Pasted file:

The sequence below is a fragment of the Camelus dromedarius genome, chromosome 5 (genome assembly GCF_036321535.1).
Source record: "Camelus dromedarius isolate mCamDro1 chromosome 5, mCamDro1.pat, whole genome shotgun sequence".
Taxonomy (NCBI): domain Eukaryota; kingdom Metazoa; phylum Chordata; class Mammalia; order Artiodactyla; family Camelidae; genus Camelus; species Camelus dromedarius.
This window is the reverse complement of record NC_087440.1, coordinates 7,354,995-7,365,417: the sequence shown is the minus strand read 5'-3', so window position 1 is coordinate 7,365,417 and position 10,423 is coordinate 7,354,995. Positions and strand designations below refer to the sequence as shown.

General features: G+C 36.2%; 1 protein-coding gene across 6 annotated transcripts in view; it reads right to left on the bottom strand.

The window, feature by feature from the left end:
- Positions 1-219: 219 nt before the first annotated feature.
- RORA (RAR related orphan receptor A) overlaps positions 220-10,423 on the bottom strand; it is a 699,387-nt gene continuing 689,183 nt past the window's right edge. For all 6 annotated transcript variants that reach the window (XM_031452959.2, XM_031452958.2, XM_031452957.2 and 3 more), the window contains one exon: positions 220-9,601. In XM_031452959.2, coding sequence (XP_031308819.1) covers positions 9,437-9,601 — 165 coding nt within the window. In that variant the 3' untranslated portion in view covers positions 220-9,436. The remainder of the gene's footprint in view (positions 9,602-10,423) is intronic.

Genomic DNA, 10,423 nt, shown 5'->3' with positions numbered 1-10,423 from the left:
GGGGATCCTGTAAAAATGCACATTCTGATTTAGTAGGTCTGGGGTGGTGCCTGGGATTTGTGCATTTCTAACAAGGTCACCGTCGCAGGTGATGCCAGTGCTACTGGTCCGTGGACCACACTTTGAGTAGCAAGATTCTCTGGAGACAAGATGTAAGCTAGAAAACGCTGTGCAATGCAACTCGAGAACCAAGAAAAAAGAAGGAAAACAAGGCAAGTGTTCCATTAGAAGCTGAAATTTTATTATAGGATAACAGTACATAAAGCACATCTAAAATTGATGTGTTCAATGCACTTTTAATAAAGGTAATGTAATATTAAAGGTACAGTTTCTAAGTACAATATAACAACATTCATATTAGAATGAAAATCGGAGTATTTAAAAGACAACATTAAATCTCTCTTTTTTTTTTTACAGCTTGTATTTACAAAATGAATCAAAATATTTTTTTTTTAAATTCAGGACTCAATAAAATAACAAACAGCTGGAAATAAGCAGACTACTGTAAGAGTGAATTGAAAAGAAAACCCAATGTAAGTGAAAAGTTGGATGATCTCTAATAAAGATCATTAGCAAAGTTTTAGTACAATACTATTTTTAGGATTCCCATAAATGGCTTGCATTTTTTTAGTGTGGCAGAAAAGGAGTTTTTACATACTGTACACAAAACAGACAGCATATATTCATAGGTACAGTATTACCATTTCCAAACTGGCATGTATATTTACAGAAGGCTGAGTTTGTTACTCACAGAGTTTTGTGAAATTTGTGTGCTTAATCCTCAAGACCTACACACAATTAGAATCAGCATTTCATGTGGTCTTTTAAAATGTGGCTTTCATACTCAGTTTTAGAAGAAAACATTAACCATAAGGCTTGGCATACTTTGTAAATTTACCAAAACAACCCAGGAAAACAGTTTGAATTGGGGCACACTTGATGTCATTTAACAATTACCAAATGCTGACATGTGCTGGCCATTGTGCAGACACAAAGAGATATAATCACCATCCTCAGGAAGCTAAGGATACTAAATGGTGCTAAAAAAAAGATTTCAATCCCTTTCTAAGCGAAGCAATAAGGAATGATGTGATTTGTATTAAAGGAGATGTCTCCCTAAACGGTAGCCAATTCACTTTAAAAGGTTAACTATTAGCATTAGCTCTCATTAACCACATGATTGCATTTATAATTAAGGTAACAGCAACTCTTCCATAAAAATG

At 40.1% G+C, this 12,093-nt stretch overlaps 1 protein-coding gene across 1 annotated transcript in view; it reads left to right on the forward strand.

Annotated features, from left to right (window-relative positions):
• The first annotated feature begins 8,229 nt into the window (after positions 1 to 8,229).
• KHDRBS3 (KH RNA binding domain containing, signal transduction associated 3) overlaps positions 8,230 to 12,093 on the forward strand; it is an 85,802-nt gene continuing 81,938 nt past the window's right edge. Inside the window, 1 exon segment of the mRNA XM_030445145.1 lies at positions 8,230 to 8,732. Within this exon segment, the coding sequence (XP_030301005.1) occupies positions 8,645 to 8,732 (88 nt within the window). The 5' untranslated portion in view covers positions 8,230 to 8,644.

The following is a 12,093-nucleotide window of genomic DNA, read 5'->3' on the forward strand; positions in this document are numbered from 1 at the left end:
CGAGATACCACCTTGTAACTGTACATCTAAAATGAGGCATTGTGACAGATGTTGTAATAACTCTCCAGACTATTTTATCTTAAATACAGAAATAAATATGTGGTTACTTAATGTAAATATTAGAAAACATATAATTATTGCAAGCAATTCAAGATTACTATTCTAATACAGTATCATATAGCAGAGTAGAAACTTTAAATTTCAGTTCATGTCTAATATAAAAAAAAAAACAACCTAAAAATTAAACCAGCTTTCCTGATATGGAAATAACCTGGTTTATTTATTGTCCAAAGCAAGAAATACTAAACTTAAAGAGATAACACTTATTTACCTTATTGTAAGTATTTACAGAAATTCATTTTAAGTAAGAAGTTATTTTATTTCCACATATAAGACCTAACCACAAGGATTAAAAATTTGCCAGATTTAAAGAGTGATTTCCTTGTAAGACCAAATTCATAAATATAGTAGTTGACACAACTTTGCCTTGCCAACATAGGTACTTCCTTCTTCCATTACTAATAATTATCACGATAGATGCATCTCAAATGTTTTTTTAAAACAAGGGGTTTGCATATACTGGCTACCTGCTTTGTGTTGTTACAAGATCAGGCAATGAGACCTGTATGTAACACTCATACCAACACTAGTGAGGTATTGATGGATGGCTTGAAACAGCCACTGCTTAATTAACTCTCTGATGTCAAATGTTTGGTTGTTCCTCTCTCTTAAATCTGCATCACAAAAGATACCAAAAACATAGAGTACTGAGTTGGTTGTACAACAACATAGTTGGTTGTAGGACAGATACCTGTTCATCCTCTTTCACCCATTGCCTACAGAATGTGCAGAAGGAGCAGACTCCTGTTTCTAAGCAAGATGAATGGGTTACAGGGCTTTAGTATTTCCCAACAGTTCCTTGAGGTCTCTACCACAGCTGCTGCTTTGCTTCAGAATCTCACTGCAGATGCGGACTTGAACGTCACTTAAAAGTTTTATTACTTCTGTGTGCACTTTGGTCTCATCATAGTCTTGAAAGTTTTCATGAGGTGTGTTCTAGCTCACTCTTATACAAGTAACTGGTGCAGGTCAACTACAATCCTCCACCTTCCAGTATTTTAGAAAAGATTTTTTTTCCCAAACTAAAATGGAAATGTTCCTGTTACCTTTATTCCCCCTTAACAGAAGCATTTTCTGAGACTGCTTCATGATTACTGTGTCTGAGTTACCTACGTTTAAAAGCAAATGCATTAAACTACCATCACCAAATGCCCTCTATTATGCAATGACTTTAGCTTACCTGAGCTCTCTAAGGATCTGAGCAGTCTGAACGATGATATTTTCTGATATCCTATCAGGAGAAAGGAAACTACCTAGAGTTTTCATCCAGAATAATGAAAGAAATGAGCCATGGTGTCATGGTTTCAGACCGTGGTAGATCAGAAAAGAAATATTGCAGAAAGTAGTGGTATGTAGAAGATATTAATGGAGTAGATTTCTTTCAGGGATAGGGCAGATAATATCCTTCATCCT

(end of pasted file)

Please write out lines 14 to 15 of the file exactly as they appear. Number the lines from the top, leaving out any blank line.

• KHDRBS3 (KH RNA binding domain containing, signal transduction associated 3) overlaps positions 8,230 to 12,093 on the forward strand; it is an 85,802-nt gene continuing 81,938 nt past the window's right edge. Inside the window, 1 exon segment of the mRNA XM_030445145.1 lies at positions 8,230 to 8,732. Within this exon segment, the coding sequence (XP_030301005.1) occupies positions 8,645 to 8,732 (88 nt within the window). The 5' untranslated portion in view covers positions 8,230 to 8,644.

The following is a 12,093-nucleotide window of genomic DNA, read 5'->3' on the forward strand; positions in this document are numbered from 1 at the left end: